Over my career, I’ve designed a lot of surveys—as a management consultant at Bain & Company, it was everything from a pricing survey for a large entertainment venue, to a customer satisfaction survey for one of the world’s largest fast food chains, to a process design survey for employees at a major engineering firm. And at Lucid, I’ve sent surveys to literally millions of users to help gather product feedback, develop customer understanding, and more.
Yet, I’m still a bit nervous every time I’m about to click “Send.” Are we asking the right questions? Does the user flow make sense? Have we tested the skip logic and other questions enough?
With that in mind, here are seven tips that have helped me along the way.
1. Establish the goals of the survey and be focused.
This seems obvious. But you’d be amazed at what happens when you share that you are designing a survey. People and opinions come out of the woodwork. The product team would love feedback on the latest feature. The marketing team wants to know how customers first heard about the product. The customer success team wants to know how often the customer is using the product.
And all of a sudden, there’s a risk that your survey becomes a random compilation of questions with no driving theme. Set the scope and stick to it.
2. Know *exactly* how you plan to use the data.
At Bain, we created a lot of PowerPoint presentations for our clients. Part of the process there was to “blank slides." In other words, you designed the PowerPoint presentation before you ever sent out a survey. You knew what every slide would look like with exactly what type of information you needed to fill it.
This is a powerful forcing function. By completing this step, you often realize that the way you have framed a question will result in data which doesn’t cleanly fit what you hope to convey or learn from it. And you can also realize where the gaps in your potential story or learnings will be, often prompting an additional question or two to be added to the survey.
3. Map out the survey before coding it.
Create a draft of the survey questions and the flow before ever touching survey software. For simple surveys with no skip logic or other intricacies, Google Docs is a likely candidate to draft the questions for your survey.
Most surveys, however, do include skip logic that will jump users to different questions depending on their answers. In this case, a more visual application like Lucidchart can be perfect to make it immediately obvious how the answers lead to different paths.
4. Gather feedback from the relevant team members.
Both Google Docs and Lucidchart allow easy collaboration. First, decide which types of permissions to provide to team members. For core team members, consider ‘editing’ privileges to allow them to make changes directly. For other stakeholders, consider ‘comment-only’ privileges to allow them to make suggestions but no changes. And for those whose feedback or approval is needed but who are relatively aloof from the project, ‘view-only’ access may be most appropriate.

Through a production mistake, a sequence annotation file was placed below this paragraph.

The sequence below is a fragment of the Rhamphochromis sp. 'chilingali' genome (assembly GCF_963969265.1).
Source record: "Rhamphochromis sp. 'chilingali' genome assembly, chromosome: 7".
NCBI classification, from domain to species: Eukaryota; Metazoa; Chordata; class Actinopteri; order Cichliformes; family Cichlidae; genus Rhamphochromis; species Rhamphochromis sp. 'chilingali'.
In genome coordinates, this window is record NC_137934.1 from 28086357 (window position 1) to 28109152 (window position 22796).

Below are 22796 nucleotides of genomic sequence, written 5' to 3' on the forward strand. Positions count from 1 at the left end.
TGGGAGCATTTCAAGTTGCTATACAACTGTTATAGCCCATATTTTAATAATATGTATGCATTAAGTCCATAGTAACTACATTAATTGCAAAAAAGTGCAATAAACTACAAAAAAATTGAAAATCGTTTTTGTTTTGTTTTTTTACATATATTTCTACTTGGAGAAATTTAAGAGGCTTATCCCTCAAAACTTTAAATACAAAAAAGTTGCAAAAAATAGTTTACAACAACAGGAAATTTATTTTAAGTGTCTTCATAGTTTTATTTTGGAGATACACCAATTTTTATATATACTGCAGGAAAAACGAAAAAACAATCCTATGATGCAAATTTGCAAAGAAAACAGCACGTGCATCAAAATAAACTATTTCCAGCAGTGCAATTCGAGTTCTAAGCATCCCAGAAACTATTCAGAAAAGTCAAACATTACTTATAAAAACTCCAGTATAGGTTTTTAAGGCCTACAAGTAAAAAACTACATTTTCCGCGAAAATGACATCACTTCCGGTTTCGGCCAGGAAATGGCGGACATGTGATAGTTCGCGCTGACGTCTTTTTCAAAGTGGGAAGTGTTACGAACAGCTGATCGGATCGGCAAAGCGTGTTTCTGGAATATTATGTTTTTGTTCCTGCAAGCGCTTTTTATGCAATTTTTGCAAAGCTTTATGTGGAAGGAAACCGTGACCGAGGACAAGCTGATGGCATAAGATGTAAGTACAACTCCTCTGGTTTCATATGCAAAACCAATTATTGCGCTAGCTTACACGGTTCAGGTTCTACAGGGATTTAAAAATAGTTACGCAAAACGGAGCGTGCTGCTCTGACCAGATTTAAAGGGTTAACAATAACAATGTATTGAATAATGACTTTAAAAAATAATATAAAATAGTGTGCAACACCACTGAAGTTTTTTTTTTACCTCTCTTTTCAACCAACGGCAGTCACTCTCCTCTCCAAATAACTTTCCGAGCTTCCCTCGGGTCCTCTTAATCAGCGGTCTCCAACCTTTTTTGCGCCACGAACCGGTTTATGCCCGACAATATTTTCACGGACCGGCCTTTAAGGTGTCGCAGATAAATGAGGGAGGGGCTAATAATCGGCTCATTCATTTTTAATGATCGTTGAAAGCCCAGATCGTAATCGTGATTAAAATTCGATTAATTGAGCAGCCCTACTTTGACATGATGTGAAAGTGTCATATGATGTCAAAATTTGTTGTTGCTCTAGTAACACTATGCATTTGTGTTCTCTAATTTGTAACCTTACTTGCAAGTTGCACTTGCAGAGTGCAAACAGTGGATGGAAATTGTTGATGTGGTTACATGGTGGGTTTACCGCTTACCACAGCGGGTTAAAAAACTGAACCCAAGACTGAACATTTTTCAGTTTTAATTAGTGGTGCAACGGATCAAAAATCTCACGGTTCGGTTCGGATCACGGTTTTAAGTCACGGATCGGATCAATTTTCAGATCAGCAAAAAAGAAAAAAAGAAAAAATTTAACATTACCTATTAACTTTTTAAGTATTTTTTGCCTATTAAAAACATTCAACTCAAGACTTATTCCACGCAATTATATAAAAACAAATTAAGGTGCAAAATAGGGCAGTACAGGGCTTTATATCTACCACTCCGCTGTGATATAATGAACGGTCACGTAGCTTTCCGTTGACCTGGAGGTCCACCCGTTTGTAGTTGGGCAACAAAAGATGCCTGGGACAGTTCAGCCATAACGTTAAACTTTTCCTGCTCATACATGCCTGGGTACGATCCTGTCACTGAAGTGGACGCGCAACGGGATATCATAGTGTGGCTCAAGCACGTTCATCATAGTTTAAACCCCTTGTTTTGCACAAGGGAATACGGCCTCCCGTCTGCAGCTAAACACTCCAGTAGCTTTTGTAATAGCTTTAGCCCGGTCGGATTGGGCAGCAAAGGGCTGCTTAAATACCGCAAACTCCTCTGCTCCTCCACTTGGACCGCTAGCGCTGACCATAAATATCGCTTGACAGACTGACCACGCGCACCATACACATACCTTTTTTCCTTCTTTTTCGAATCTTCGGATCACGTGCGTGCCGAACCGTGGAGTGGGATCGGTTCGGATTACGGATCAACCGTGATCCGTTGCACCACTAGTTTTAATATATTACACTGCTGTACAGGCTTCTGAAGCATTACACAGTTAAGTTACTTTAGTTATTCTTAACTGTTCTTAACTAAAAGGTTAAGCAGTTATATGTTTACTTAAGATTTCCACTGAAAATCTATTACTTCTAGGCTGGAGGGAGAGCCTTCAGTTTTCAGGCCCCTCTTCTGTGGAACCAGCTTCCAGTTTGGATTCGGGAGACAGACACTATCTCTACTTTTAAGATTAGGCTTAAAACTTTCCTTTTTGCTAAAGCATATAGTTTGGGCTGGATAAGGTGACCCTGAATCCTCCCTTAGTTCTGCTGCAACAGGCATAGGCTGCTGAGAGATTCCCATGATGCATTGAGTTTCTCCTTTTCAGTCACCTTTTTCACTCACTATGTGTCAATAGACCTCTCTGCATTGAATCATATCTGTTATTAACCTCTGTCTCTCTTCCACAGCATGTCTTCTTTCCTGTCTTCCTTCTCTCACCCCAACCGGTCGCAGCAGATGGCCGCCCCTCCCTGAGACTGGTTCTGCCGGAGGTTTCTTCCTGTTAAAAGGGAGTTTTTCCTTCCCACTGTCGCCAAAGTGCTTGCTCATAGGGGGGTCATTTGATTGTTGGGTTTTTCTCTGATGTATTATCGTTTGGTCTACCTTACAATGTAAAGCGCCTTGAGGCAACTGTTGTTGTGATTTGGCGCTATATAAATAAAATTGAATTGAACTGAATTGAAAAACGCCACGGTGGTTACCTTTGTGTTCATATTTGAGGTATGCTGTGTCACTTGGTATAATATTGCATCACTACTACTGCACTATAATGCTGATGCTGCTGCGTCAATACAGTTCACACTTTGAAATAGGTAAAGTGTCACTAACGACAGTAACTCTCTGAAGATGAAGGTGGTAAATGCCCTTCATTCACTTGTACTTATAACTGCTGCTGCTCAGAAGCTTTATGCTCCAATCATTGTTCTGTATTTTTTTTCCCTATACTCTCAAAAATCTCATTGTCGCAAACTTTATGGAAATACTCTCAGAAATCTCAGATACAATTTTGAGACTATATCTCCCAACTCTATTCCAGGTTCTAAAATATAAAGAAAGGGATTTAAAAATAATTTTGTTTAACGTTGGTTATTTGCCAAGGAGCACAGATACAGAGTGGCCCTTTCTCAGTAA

Next, send an email to your colleagues requesting feedback. Be sure to state the purpose of your survey so that suggestions are relevant and constructive. You may want to consider asking a series of questions to help your collaborators focus their critiques. Once key stakeholders have had an opportunity to contribute their thoughts and provide necessary approvals, the content of your survey is finalized and you are ready to proceed.
5. Jump into the survey software.
Using the draft created above, enter each survey question and its pertinent answer choices into your survey software of choice. Be sure to add relevant skip patterns and survey logic. This is a great time to refer to the visual flowchart you created to help ensure you’re setting things up properly (as most survey software tends to be very text-based).
6. Test, test, test.
Two roads diverged in a yellow wood, but unlike Robert Frost, you must take them both. Make sure that you test every possible survey route to ensure that all questions and skip logic have been entered correctly. If need be, print off the flowchart or Google Doc you made in step three and follow along with your finger or a pen as you start from question one and work your way to the end of the survey.
Once you have tested the entire survey yourself and have corrected any bugs, you may wish to consider sending it to a few colleagues or helpful interns to perform the same test with a fresh pair of eyes. I often see emails go out to colleagues saying, “Please test this survey for me! Want to make sure I didn’t miss anything.” Unfortunately, that email is typically unaccompanied by the documentation explaining the various paths, so colleagues end up randomly clicking through. Share the flowchart—or at least the text draft.
7. Send out to a small group first and check the data.
Even though your format and flow are now pristine, it’s not time to push the big red button yet. Send out your survey to a small group of customers and monitor the data that is returned. Sometimes a question that seems obvious to you and your coworkers may be misunderstood by your client base and result in poor data. Or if you’re asking a question like, “Why did you cancel your account?” and 90% of respondents pick the same answer, there’s likely an opportunity to split that answer into several so that you reach deeper insight. Make any needed adjustments and retry your test with a new small sample. Once you are satisfied that your results will be an accurate representation of your clientele, you are ready.
Push the button.
And take it from me, your heart will likely still be racing if you’re sending it to important customers (or a million users!). But take a breath—you’ve followed the right steps—now’s the fun part when you start seeing the data and learning!